# Every group is a union of cyclic subgroups

## Contents

This article describes an easy-to-prove fact about basic notions in group theory, that is not very well-known or important in itself
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## Statement

Any group can be expressed as a union of cyclic subgroups.

## Related facts

### Related ideas in other subjects

The idea behind this proof is that of a point-indexed cover: for every element of the group, we find a cyclic subgroup containing it, and these cyclic subgroups therefore cover the whole group. This idea is used in many other parts of mathematics, notably in point-set topology. This is used in proving that a subset of a topological space is open if and only if every point is contained in an open subset inside it. The idea is also used when proving or applying compactness.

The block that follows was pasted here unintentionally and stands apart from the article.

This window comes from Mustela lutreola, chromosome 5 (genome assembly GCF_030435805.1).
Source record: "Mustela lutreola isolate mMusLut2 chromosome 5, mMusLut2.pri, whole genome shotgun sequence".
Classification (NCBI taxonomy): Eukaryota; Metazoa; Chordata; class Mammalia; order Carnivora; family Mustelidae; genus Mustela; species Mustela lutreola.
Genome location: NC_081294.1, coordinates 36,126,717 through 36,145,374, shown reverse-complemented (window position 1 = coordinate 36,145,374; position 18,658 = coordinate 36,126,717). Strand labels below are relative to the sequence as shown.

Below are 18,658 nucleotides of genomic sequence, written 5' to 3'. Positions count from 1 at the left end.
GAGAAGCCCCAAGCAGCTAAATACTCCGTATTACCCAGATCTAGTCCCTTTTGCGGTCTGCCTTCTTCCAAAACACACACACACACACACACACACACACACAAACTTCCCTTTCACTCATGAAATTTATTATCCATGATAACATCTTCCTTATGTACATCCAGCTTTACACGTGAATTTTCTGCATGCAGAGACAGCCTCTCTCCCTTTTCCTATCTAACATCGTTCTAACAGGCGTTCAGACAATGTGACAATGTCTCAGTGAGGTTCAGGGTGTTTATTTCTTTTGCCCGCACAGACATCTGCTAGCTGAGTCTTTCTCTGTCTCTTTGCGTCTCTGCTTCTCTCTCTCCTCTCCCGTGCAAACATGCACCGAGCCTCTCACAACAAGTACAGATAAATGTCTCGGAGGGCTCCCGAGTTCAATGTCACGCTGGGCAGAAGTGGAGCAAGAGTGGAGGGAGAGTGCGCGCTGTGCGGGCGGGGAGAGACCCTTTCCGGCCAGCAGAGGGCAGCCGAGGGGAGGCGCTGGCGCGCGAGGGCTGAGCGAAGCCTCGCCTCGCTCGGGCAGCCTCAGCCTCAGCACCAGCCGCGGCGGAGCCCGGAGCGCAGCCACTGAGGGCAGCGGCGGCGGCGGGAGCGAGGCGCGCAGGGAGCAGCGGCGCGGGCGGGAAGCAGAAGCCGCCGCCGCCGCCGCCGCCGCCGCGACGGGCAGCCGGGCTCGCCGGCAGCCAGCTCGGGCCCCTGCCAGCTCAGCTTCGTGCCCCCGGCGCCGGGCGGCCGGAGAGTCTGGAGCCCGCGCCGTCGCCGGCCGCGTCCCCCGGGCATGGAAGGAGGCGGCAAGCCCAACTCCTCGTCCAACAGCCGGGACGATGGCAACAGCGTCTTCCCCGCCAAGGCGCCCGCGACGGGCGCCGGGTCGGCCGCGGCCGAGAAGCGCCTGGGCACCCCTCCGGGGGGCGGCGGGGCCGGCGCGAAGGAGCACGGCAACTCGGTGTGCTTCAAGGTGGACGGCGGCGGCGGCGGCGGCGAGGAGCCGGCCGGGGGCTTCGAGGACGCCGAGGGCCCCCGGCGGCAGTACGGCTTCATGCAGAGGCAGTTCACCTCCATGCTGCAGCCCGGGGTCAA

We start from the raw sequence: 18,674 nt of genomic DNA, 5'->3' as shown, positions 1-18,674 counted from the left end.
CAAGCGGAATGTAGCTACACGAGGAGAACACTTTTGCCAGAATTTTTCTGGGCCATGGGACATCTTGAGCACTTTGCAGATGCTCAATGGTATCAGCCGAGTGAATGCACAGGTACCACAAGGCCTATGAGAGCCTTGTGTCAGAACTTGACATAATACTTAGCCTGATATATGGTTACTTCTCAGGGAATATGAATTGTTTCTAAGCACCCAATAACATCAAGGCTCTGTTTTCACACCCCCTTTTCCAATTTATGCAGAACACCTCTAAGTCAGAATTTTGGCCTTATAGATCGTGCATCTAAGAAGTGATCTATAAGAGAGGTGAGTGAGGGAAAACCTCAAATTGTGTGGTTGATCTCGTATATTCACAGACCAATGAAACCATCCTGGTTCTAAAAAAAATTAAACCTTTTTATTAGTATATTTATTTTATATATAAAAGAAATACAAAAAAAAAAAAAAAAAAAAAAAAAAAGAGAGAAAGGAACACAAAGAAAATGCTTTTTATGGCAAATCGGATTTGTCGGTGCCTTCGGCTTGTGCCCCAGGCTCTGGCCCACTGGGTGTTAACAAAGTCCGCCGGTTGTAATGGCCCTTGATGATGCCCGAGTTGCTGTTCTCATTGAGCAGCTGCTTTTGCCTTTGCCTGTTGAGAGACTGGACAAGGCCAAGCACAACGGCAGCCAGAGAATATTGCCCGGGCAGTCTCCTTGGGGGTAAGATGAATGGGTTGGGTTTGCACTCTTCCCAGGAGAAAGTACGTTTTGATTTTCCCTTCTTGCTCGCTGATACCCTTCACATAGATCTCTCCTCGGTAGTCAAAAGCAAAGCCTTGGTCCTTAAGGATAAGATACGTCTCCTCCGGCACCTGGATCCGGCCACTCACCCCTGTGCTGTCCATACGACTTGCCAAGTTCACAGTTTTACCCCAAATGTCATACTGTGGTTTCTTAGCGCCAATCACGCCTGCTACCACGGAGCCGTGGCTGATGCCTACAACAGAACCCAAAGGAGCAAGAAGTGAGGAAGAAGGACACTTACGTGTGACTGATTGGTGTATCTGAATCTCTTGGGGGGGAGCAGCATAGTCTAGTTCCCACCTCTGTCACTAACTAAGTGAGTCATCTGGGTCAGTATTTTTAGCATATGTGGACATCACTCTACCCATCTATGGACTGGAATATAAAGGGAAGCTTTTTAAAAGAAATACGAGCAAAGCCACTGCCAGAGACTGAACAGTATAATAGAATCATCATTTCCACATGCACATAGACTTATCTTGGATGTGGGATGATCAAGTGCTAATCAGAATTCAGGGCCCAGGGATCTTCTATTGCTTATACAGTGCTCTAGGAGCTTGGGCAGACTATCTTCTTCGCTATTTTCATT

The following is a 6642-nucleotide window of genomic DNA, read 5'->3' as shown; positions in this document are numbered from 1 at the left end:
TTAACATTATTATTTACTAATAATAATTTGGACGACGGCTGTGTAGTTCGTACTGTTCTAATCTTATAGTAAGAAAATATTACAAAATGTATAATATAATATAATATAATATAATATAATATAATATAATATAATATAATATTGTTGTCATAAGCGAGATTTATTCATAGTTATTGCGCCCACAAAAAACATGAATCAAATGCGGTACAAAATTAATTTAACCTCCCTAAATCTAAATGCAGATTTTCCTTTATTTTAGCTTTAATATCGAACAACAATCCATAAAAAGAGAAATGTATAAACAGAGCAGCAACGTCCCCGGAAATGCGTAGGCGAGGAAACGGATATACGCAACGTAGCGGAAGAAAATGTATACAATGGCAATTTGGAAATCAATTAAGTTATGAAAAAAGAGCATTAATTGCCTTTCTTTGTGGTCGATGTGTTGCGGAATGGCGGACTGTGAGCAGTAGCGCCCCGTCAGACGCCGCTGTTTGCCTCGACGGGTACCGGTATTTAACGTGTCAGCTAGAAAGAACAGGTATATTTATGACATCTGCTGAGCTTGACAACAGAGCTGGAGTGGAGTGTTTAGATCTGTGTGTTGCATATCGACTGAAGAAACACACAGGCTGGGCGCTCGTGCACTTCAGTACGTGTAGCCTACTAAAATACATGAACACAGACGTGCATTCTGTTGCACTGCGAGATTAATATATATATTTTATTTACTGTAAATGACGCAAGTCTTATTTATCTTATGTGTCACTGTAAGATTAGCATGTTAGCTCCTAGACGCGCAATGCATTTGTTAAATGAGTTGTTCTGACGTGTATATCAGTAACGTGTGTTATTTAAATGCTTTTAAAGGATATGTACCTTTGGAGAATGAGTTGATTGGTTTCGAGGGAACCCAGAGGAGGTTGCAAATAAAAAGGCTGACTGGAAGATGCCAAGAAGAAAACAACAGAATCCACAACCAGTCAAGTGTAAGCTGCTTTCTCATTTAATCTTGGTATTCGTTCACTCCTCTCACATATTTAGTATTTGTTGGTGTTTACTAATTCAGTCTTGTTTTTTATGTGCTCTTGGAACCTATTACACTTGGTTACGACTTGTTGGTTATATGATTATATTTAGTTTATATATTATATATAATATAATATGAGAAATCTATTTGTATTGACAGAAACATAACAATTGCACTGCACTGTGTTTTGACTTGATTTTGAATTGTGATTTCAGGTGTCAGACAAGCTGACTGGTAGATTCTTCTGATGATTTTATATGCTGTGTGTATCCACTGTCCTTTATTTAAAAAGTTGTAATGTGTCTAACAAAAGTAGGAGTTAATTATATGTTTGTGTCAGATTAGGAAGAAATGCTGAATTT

### Applications

• Artin's induction theorem states that if $X$ is a collection of subgroups of $G$ such that the union of conjugates of elements of $X$ equals $G$, then class functions induced from class functions on elements of $X$ span the space of class functions of $G$. The fact that every group is a union of cyclic subgroups tells us that we can take $X$ to be the collection of cyclic subgroups of $G$.

## Proof

Given: A group $G$

To prove: $G$ is a union of cyclic subgroups

Proof: Observe first that: $G = \bigcup_{g \in G} \{ g \}$

i.e. $G$ is the union of the singleton sets for all its elements. Now, we have: $\{ g \} \subset \langle g \rangle \subset G$

i.e. the singleton subset for $g$ is contained in the subgroup generated by $G$. Thus, we have: $G = \bigcup_{g \in G} \{ g \} \subseteq \bigcup_{g \in G}\langle g \rangle \subseteq G$

Equality holds throughout, so: $G = \bigcup_{g \in G}\langle g \rangle$

Further, each of the subgroups in the union is cyclic.